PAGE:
Benjamin Walker is full of contradictions: He’s big and tall, yet disarmingly boyish. He’s a small-town, nature-loving Georgia kid who lives in New York City. He’s a classically trained theater actor who moonlights as a stand-up comic. But in Walker’s case, these incongruities blend to form the core of an acting career that’s demonstrably on the rise.
Walker was born and raised in Cartersville, Georgia (population 20,000), an hour northwest of Atlanta. After high school, he attended the Juilliard School to study acting. Upon graduating, he landed roles in the films Kinsey and Flags of Our Fathers, and in the critically acclaimed indie-punk Broadway musical Bloody Bloody Andrew Jackson. Playing the title role, Walker portrayed the nation’s seventh president as a moody, self-absorbed star, clad in tight jeans. He played the role of another U.S. president last summer in the film Abraham Lincoln: Vampire Hunter.
But 2013 may turn out to be Walker’s big year. He’s been costarring with Scarlett Johansson in a revival of the Tennessee Williams classic Cat on a Hot Tin Roof, and the thirty-year-old has lead roles in two upcoming HBO projects: Muhammad Ali’s Greatest Fight, in which Walker stars alongside Hollywood heavyweights Christopher Plummer and Frank Langella, and The Missionary, a drama set during the Cold War. Walker met his wife, Mamie Gummer, on the set of the Broadway revival of Les Liaisons Dangereuses. Gummer happens to be the daughter of one Meryl Streep.
Take us through your journey, from Cartersville to Juilliard to where you are now.
It was all pretty crazy. My family and community were always very supportive of me. I first went to a boarding school in Michigan, called Interlochen, for my senior year in high school. The three to four feet of snow we got in the winter was a bit shocking. Then it was on to Juilliard. I moved to New York and lived in a dorm for one year. They guaranteed one year of student boarding. Then the second year, you got put in a lottery. I drew a bad number. I had to move into the YMCA. And there, some guy decided he’d try to kill me.
What? Kill you?
Yeah, a crazy man. He just walked into the bathroom and tried to strangle me. It sounds a lot more dramatic than it was. What was traumatizing was the emotional aspect. It was the first time in my life that someone flat-out wanted to kill me. I could see it in his eyes. But he was really no threat. He was an elderly man. I knew I could easily put my foot right into his abdomen.
Your “Welcome to New York” moment sounds pretty harsh.
The whole deal was. Moving out of the South was tough. It was a culture shock. But I realize now that’s part of the gig when you decide to become an actor. Your life is going to be pretty much turned upside down anyway.
You worked on Bloody Bloody Andrew Jackson for four years before it made Broadway. Did you ever get impatient and just want to fast-forward to movie stardom?
Well, when you think something is good, you want other people to see it. The time it takes can get frustrating. But we were just so proud of it and confident in it, and every time we did it, we felt lucky to have the opportunity and grateful that people were still interested and that they wanted to keep taking it to the next level. We were kind of this band of misfits, telling a story we were passionate about. It was always exciting. But with musicals, it just takes forever. I knew that. You just have to stay in the fight. People these days watch American Idol and see people become stars overnight. But that’s not really how it all works. It’s a long haul.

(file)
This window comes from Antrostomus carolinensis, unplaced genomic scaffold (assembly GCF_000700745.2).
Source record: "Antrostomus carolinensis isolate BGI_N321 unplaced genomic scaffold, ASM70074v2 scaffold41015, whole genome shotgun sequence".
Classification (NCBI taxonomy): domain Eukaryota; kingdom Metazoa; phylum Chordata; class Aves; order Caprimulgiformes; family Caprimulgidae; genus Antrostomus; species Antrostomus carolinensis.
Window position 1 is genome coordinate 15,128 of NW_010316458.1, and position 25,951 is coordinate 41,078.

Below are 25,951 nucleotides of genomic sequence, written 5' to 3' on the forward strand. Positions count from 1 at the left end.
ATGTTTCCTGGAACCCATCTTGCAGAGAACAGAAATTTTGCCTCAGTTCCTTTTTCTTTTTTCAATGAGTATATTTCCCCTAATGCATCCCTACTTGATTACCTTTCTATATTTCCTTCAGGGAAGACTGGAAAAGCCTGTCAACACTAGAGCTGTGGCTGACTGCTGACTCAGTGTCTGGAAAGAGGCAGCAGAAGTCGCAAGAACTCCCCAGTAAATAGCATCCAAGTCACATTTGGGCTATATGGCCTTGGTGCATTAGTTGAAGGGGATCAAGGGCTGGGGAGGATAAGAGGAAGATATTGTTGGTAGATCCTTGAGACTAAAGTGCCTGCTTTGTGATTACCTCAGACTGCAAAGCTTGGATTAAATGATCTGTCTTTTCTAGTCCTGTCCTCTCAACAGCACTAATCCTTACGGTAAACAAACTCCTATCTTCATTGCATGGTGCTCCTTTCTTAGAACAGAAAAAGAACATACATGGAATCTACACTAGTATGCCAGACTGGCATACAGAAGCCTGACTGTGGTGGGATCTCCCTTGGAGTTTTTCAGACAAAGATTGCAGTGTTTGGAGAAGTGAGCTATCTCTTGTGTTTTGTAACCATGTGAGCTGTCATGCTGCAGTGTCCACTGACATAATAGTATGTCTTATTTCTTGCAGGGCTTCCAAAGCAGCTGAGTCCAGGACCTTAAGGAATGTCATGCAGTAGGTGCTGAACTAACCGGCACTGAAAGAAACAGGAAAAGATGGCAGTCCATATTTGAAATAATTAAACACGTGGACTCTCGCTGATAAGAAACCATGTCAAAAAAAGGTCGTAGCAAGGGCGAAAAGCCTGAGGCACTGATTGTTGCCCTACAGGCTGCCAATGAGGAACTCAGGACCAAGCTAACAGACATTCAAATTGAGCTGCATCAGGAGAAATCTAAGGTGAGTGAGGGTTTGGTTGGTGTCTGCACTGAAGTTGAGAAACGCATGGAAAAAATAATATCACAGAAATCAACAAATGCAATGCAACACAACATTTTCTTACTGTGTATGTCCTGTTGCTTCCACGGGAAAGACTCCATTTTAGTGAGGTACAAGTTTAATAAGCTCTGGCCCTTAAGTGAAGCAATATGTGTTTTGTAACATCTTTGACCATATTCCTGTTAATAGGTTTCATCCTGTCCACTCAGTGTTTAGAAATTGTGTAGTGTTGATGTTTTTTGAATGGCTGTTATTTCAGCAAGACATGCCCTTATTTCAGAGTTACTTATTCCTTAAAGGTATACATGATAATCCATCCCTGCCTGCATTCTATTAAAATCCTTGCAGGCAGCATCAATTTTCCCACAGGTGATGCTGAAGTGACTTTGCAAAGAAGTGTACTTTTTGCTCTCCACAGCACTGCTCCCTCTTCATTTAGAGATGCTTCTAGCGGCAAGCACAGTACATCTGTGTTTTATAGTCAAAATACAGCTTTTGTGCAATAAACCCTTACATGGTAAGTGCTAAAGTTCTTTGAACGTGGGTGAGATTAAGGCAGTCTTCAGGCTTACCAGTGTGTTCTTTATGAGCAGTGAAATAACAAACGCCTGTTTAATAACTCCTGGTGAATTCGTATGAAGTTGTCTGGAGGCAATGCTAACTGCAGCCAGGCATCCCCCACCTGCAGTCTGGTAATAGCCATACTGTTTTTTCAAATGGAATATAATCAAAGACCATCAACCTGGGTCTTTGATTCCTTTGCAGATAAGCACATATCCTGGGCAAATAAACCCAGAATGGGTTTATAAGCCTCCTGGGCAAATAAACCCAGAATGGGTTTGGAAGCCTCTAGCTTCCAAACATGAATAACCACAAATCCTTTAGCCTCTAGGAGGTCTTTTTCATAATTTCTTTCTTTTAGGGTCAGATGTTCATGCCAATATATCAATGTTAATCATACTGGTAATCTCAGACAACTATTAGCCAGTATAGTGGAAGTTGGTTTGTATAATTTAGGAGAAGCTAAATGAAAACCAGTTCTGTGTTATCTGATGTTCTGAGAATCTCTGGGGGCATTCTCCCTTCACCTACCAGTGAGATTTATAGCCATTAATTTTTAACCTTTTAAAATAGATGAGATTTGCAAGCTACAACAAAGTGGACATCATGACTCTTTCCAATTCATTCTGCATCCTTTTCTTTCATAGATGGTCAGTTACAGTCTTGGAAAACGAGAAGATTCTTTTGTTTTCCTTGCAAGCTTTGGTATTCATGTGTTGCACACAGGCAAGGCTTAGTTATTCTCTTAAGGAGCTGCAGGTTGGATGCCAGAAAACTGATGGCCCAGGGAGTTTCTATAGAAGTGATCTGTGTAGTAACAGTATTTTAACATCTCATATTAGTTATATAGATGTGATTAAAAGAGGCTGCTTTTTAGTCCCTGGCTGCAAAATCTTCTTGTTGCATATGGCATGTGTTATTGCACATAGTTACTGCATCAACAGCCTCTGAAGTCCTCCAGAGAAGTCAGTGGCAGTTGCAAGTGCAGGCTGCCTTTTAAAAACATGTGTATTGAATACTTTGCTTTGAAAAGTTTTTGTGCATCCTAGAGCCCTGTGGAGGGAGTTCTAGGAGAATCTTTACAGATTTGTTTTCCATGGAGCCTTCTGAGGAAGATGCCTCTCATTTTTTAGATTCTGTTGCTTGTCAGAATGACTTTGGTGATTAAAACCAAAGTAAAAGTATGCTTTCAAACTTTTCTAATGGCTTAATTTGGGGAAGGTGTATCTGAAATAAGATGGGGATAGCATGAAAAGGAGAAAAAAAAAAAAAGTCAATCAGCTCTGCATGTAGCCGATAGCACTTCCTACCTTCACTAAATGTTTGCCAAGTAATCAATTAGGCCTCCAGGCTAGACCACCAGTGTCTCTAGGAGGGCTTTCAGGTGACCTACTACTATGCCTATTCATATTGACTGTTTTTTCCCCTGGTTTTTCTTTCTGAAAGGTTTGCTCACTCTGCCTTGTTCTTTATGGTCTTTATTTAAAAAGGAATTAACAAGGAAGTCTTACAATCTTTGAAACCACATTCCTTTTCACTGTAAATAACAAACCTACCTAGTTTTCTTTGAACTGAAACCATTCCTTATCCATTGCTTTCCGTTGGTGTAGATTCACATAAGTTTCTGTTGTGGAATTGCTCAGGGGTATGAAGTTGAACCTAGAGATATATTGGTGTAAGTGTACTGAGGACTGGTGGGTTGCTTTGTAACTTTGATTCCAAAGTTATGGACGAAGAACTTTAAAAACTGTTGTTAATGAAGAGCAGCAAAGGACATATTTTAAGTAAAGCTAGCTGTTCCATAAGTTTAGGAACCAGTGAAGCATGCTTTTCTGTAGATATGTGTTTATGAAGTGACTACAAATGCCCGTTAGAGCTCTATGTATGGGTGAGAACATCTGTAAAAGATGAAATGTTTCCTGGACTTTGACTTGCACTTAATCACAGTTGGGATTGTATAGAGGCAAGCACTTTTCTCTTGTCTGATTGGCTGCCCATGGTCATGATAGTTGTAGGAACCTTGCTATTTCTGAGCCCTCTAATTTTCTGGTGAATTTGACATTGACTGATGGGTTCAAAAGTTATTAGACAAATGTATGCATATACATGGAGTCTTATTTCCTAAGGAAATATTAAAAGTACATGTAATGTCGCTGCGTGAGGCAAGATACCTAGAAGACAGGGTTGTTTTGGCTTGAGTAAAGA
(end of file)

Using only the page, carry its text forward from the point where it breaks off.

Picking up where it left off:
You got splendid reviews for that show. And reviewers seemed to revel in mentioning the tight jeans.
They were horribly, horribly uncomfortable.
What drew you to stand-up comedy?
Stand-up is theater at its most basic. It’s one person in front of a group who is trying to tell a story or make them laugh. When I was at Juilliard for the first couple of years, they didn’t let us perform in public. So you did your stuff in front of a few professors and your peers. I really started to miss that small audience, the interaction. So I started going around town and doing open-mike nights.
You’re also a lover of history. Is there something about Southern history in particular that intrigues you?
Southern culture is a storytelling culture. That’s the way we know history, that’s how we pass it down, whether it’s family history or Southern history. That’s where my love of story-telling and theater began. When you’re done with dinner and all sitting around the table, catatonic, you share stories. That’s what theater and stand-up do the best. And that’s what I’m always trying to get back to, that sensation of family. As I’ve started to live out of suitcases and in hotel rooms, telling stories is what grounds me. It connects me to the South and saves me from going crazy.
And you’ve taken your love of fishing with you too, right?
I love to fish. There’s a place in Connecticut I escape to that has some great fishing. Some great bass fishing. But I mainly fish for peace of mind when I go up there.
We have to ask: How was Meryl’s wedding toast?
I always say that the only thing more intimidating than an international film star is your mother-in-law.